Arts and mental health

The Dementia Monologues

The Dementia Monologues are a collection of five films created by playwright Fiona Evans in collaboration with Live Theatre that explore personal experiences of dementia. The films aim to raise awareness and understanding of the condition, and were made possible thanks to donations.

The rise in dementia cases

Dementia refers to a set of symptoms including memory loss and difficulties thinking, problem-solving or language. It is caused when the brain is damaged by diseases such as Alzheimer’s disease or a series of strokes. The risk of developing dementia increases with age, and the condition usually occurs in people over the age of 65.

Currently dementia affects about 800,000 people in the UK, but due to the country’s ageing population, the number of cases continues to rise. The government has made addressing the disease a priority, as 1 million people are expected to be living with dementia in the UK in 10 years’ time.

Geordie Sinatra

In 2012, playwright Fiona Evan’s play Geordie Sinatra was performed at Newcastle’s Live Theatre. The play explores the tangled relationship between a father with dementia and his daughter.

‘It's a hugely topical and harrowingly difficult subject to broach on stage,’ said The Guardian’s Alfred Hickling in his review of the play. ‘Yet Evans succeeds in making us party to Geordie's hallucinations.’

As part of this production, Fiona ran a series of workshops in two Newcastle homes whose residents have dementia and Alzheimer’s. During this time she gathered stories and personal experiences from patients and carers, and used these as inspiration for the five short films she created. 

Sparking debate

The Dementia Monologues were made possible through donations and aim to address some of the myths and misconceptions surrounding dementia.

‘The monologues were developed as an educational tool to spark debate around dementia,’ says Fiona. ‘Each narrative is inspired by a real person, experience or story. So although the monologues highlight specific issues relating to dementia, I was keen to draw attention to the personal experiences of people affected by the disease, be they patients, carers, lovers, friends or family.’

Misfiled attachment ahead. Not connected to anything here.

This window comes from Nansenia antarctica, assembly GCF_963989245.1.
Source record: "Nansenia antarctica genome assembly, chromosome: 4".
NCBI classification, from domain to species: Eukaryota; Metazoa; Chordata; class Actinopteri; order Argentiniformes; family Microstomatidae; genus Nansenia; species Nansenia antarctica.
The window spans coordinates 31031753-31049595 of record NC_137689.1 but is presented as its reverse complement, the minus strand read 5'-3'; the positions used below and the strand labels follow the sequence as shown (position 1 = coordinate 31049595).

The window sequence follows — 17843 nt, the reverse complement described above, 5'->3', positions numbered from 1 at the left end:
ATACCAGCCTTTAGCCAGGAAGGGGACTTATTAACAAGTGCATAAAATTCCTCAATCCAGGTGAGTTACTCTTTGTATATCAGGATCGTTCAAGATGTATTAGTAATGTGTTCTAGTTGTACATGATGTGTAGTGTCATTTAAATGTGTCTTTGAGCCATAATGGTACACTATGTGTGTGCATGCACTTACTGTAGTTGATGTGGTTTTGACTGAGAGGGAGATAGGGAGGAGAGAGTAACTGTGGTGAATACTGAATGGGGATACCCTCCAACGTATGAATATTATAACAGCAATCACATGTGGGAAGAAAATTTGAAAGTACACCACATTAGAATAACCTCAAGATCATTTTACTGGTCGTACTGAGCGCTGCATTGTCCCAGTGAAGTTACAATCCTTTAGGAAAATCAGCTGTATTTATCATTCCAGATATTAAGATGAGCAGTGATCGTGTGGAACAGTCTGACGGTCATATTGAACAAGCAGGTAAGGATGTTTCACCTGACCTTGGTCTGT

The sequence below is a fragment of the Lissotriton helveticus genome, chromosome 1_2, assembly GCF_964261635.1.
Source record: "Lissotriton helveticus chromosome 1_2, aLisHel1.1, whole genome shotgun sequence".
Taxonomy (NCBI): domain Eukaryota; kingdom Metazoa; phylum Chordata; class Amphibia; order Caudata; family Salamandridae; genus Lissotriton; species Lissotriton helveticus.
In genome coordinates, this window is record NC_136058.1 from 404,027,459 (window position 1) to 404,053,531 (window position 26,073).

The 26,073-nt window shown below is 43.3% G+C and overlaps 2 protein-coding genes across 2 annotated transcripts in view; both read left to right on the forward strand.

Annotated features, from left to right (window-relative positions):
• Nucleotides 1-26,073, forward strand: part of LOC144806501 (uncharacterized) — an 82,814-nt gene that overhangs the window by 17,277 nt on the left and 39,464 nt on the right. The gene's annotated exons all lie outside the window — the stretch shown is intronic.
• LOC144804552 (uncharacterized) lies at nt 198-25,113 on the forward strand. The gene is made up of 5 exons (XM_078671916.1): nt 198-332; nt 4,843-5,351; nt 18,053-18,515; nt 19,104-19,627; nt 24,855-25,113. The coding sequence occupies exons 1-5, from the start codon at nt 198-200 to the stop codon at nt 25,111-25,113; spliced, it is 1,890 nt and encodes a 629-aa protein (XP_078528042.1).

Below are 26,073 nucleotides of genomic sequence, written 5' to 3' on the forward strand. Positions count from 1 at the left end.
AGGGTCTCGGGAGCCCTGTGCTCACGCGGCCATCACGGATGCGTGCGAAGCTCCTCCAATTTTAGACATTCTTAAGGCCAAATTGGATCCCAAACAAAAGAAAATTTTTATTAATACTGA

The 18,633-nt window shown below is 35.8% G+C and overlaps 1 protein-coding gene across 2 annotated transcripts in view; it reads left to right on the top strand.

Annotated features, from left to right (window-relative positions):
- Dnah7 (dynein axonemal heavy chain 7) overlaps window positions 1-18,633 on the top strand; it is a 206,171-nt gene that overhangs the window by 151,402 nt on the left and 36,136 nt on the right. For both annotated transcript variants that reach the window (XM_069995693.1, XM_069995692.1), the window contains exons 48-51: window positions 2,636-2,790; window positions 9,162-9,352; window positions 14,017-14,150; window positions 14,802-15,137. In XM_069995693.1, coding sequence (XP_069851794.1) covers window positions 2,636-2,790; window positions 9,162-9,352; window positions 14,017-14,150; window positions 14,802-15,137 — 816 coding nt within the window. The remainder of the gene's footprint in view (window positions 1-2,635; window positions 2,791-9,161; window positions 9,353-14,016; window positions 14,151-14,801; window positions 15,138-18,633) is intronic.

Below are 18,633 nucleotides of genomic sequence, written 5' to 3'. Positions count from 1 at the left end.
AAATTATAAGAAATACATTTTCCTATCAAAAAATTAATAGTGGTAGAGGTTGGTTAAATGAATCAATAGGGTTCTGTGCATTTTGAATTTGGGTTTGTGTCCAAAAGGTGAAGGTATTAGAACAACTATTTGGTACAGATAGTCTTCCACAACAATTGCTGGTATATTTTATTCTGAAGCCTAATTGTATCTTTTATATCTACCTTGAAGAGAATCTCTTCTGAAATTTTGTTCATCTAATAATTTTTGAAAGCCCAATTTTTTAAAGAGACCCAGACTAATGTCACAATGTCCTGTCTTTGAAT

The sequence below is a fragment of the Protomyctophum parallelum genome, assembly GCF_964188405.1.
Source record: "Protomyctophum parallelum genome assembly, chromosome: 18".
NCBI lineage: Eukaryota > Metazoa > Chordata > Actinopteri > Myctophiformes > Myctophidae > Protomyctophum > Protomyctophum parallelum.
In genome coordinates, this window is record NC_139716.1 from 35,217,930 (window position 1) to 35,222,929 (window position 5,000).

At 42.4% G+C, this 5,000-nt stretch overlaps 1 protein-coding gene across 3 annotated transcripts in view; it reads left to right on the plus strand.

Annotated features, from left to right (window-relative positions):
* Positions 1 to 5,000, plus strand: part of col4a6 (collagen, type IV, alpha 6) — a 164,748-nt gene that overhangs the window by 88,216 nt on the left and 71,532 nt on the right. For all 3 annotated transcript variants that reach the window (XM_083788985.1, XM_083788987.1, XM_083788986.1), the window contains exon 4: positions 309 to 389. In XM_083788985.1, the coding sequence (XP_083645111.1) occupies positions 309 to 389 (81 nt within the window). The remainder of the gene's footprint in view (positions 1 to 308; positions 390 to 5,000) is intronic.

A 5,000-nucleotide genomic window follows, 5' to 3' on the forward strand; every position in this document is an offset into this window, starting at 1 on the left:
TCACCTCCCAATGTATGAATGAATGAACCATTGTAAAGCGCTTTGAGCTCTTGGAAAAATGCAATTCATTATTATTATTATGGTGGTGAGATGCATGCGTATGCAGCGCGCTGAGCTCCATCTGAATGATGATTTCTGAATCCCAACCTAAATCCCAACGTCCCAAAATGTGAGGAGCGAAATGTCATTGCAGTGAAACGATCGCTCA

These were directed by Live Theatre’s Artistic Director Max Roberts, and were screened at Live Theatre on 5 June 2014, followed by a discussion with some leading dementia care specialists in the North East and people working within the care industry.The films are available online for anyone to view or use as an educational tool to increase understanding of the condition. 

Telling stories

‘Following on from Fiona’s play Geordie Sinatra, we felt there should be a legacy, something that could reach a wider audience and be used as an educational tool,’ says David Blazey, Head of Social Inclusion & Recovery Projects and Head of Grants, Maudsley Charity.

‘Fiona’s films show, in a very sophisticated way, how you can tell stories that are very rich in what they contain but also in their potential to open up conversations and discussions. 

‘What makes the films special is that they aren’t telling you what you should or shouldn’t do, they are just telling you as it is. What has been produced has been far greater than we imagined and I think Fiona and everyone who worked on the films should be congratulated.’

To find out more, watch The Dementia Monologues or listen to the post-show discussion on  the Live Theatre website. If you’re interested in using the films as an educational resource please contact info@live.org.uk for further information.

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